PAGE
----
According to Juniper Research, the subscription economy will grow rapidly: From $224 billion in 2021 to $275 billion in 2022 – a growth of 23%. In the field of music and video streaming, hundreds of millions of consumers have made the switch from buying a product (CD, DVD) to monthly subscription fees. According to Juniper’s study the physical world is now catching up. Generation Y and Z are the target groups that are making subscriptions a megatrend.
High customer retention and a growing convenience
The software sector is certainly a pioneer in the subscription trend. Instead of buying programs, there are countless companies that operate very successfully Software-as-a-Service (SaaS) models. After conquering digital entertainment, the wave is now spilling over into many other areas.
“Why buy when you can rent? Our analyzes show that Generation Y and Z rely heavily on subscription models. What they get from Netflix and Spotify, they now expect from all other services and products as well,” says Daniel Strieder, CEO and co-founder of Viennese fintech Credi2. The fintech is successfully implementing subscription models with leading Apple retailers. “Subscription models are very attractive for retailers and OEMs (Orignal Equipment Manufacturers, ed.) because they allow you to achieve a higher shopping cart value and very high customer retention. Once a customer has subscribed to a smartwatch, he/she will almost certainly rent the next model from the same provider.”
Subscription models are generally conceivable for all higher-value products that have a high resale value. There is currently a strong trend towards e-bike subscriptions. “That makes perfect sense. E-bikes are a very attractive alternative to cars and help make cities more livable. Not everyone can afford an e-bike but subscription models make the market much more accessible to a much broader range of consumers,” says Strieder.
Subscription models definitely pay off for retailers: As Credi2 analyzes show, subscription models result in up to 20% higher shopping baskets, a three times higher re-purchasing rate, and increase sales for notebooks and smartphones by an average of 6% to 8% – also because new Gen Y & Z target groups are gained. For retailers who offer subscription models, it’s already one of the top 3 payment methods.
From pay-per-product to pay-per-use
Credi2 is one of the leading “Buy Now Pay Later” (BNPL) white-label players for banks and PSPs in Europe. The new digital financing models, such as installment payment, are now partly being supplemented by subscription models. From the retailer’s point of view, there is an important distinction to be made: instead of selling a product (pay-per-product), the subscription offers the option of switching to pay-per-use. From the consumer’s point of view, this means significantly increased flexibility. An e-bike, for example, can be rented from spring to autumn and returned to the dealer in the cold winter months. The providers can then prepare the e-bikes for the next season.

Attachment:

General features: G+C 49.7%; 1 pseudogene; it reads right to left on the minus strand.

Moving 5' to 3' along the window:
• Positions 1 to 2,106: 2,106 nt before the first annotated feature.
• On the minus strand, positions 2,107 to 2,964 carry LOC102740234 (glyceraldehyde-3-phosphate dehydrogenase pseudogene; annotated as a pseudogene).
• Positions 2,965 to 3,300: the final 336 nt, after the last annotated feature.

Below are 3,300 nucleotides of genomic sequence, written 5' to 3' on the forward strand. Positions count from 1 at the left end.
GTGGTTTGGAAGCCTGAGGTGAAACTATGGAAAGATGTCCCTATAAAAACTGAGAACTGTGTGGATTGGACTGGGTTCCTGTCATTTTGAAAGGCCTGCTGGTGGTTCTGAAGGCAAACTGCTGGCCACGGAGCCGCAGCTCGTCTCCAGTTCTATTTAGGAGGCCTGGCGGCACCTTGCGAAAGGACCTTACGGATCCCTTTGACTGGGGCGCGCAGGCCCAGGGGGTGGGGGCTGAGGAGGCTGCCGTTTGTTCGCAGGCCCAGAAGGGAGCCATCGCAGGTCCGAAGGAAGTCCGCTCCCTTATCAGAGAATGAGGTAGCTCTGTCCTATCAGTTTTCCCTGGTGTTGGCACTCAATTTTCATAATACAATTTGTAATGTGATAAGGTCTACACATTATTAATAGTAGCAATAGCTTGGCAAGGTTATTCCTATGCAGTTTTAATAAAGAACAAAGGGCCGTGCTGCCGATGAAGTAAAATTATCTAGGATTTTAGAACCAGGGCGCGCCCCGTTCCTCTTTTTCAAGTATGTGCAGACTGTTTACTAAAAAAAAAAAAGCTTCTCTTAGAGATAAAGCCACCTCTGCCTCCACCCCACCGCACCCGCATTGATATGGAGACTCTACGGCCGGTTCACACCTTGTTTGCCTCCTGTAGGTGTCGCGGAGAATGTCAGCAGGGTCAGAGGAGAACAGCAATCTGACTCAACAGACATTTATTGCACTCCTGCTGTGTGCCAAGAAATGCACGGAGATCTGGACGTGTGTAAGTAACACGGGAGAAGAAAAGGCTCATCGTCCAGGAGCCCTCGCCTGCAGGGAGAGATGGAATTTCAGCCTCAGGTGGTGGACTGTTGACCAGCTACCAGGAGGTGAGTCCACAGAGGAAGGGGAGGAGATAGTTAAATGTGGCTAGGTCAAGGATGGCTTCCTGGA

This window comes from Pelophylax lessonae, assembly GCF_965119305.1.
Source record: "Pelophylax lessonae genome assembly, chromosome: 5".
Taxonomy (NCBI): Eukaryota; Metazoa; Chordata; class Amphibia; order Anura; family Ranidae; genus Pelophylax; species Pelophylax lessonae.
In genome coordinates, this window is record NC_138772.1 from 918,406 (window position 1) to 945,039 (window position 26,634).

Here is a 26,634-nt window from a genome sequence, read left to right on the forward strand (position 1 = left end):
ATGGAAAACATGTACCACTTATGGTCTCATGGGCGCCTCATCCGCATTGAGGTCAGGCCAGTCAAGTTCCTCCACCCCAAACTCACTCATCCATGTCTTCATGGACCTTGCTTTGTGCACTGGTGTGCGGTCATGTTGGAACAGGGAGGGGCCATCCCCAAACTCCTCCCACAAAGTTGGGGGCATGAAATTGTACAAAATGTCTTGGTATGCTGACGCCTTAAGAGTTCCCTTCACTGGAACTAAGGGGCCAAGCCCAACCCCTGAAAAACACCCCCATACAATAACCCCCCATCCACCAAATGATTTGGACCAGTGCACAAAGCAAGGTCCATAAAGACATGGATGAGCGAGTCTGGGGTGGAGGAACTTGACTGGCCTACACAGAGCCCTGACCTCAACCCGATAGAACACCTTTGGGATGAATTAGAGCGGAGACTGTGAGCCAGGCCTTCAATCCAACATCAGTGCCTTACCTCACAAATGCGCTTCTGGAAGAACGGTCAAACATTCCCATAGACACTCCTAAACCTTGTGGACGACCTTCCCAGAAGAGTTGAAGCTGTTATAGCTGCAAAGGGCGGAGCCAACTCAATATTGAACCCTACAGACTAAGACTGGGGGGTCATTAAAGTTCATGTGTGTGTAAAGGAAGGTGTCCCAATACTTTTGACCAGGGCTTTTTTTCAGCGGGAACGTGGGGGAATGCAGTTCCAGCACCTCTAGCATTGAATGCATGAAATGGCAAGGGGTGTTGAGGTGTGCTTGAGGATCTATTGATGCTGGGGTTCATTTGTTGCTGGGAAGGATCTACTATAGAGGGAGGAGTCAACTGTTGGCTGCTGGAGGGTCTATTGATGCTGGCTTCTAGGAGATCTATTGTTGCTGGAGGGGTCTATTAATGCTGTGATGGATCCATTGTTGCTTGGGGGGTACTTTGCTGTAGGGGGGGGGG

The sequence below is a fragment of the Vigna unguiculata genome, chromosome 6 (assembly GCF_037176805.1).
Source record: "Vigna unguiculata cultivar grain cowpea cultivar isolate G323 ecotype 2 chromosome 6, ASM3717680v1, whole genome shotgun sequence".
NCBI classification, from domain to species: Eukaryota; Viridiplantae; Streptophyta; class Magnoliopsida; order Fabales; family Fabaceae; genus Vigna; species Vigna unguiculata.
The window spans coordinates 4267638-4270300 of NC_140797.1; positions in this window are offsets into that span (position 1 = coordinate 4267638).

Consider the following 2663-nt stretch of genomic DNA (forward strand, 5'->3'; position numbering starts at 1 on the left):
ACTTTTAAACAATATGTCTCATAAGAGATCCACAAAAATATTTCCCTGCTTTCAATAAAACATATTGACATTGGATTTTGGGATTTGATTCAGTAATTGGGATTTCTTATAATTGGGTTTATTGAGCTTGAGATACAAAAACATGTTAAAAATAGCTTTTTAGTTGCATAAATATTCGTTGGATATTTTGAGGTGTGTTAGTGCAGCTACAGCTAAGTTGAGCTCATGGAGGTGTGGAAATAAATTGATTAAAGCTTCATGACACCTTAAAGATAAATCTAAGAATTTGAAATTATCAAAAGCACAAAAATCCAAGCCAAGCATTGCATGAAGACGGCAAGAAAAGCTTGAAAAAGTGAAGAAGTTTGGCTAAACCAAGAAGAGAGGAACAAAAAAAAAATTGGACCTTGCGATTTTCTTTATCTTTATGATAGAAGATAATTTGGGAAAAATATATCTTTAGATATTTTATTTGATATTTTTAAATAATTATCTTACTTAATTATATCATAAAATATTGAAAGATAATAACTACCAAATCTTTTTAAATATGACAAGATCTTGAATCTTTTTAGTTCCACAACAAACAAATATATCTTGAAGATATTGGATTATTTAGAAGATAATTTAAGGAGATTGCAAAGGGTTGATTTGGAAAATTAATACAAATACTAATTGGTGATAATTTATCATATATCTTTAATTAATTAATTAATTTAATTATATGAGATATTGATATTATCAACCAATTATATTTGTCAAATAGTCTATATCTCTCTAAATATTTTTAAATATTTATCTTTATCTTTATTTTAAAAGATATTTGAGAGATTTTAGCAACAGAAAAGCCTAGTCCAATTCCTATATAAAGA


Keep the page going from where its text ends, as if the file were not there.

Subscription models can be perfectly coupled with other services which are included in the monthly price. Whether it’s an e-bike or a smartwatch: When making a purchase, customers used to carry the responsibility of taking care of important things such as insurance, for instance, by themselves. But such additional services can be combined with the subscription to create an attractive offer that differs significantly from those of the competition. Customer convenience is higher and the provider can present the “true cost of ownership” better than its competitors.
A contribution to circular economy
Today, the climate crisis and how to combat it are extremely important for business models that should continue to function sustainably for many years to come. In the EU, the Green Deal ensures that the circular economy is on the rise in all social and economic areas – from reusable packaging to the refurbishing of smartphones. “If you look closely, the subscription economy is an important contribution to circular economy,” says Strieder. “Because subscription models enable companies to extend the life cycle of products with the help of reuse, refurbishing or remanufacturing concepts.”
Here are some examples: If consumers rent a new iPhone for a certain period of time and return it after the subscription expires, the device can be overhauled and put back on the market. New e-bike subscriptions show that consumers don’t necessarily have to rent a brand new bike, but can also get one that others have used before them.
Credi2 is positioning itself as a professional fintech partner and pioneer for smart subscription models. “Rental models require that products are pre-financed in order to then be able to issue them to consumers – this requires appropriate pre-financing,” says Strieder. “Subscription models are very attractive for companies, because they enable them to build Monthly Recurring Revenue (MRR) and thus very stable new business models.”